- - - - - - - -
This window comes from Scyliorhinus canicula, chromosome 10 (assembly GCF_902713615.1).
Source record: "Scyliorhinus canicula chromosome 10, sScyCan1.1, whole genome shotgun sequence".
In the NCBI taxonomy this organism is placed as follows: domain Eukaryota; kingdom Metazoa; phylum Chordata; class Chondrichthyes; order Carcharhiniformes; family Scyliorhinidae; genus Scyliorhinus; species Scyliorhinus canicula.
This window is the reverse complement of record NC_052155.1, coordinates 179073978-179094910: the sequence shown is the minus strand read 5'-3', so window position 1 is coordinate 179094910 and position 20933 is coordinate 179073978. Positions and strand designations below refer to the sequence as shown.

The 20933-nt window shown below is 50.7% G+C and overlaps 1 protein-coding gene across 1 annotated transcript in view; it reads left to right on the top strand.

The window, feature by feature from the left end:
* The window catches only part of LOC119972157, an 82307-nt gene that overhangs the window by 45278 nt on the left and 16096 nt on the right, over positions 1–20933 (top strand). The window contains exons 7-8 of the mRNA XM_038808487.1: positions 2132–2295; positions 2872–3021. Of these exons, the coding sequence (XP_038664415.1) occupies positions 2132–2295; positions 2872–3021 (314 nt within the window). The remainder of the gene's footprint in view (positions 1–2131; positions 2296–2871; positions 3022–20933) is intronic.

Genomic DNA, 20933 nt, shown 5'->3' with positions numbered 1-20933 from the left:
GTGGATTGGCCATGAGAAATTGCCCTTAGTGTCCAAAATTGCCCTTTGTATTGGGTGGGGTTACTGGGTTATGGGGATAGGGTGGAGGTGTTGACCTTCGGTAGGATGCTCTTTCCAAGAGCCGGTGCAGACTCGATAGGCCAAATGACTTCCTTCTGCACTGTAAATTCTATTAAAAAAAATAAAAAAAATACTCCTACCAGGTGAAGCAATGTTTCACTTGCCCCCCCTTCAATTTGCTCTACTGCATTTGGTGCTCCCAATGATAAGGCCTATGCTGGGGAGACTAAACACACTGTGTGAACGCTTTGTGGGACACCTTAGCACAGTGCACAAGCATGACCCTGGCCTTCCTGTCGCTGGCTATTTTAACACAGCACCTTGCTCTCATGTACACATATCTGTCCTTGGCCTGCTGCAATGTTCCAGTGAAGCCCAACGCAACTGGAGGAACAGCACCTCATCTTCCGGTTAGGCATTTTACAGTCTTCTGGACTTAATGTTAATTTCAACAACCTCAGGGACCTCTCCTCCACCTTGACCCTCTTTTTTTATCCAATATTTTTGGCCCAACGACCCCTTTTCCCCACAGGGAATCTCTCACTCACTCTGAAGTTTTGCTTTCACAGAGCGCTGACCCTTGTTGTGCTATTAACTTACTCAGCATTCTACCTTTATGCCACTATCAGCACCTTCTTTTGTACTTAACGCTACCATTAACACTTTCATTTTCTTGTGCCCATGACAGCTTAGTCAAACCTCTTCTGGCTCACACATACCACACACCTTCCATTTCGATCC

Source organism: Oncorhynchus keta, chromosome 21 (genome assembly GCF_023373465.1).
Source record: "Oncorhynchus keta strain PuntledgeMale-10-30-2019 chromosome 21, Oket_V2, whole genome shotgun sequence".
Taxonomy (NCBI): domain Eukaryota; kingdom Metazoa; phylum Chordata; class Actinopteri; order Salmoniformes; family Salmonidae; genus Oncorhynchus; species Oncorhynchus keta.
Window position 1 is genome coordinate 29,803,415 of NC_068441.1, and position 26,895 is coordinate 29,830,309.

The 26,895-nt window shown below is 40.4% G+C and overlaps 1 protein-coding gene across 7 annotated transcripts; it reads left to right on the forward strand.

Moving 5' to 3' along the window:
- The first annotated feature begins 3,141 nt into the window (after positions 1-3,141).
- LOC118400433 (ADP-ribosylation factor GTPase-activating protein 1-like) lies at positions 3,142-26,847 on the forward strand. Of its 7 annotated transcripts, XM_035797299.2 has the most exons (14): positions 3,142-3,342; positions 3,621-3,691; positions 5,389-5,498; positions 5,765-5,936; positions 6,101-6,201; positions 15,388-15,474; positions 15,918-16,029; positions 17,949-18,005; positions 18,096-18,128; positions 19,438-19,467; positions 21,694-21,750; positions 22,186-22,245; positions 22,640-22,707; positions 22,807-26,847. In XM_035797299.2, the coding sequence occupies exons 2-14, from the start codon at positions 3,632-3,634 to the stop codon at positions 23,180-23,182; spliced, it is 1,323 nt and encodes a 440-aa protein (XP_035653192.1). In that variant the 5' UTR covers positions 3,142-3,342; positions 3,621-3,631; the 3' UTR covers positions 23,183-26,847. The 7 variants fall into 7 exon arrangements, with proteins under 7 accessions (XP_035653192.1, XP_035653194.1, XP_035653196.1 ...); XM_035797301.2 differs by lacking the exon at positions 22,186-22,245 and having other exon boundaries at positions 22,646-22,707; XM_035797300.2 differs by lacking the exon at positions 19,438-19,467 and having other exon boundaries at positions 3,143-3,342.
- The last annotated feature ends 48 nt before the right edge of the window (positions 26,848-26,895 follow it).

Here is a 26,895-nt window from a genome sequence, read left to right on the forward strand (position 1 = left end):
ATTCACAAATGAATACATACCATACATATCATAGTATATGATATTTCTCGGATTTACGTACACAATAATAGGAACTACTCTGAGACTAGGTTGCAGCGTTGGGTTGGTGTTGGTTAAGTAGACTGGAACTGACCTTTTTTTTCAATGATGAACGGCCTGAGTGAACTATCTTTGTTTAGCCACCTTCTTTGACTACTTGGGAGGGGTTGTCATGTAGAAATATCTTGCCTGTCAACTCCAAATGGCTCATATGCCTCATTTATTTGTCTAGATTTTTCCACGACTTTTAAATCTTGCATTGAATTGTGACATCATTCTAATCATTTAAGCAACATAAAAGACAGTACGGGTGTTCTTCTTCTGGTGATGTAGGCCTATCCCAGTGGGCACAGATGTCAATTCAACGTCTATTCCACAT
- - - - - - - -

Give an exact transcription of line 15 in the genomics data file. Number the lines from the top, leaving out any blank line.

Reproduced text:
Moving 5' to 3' along the window: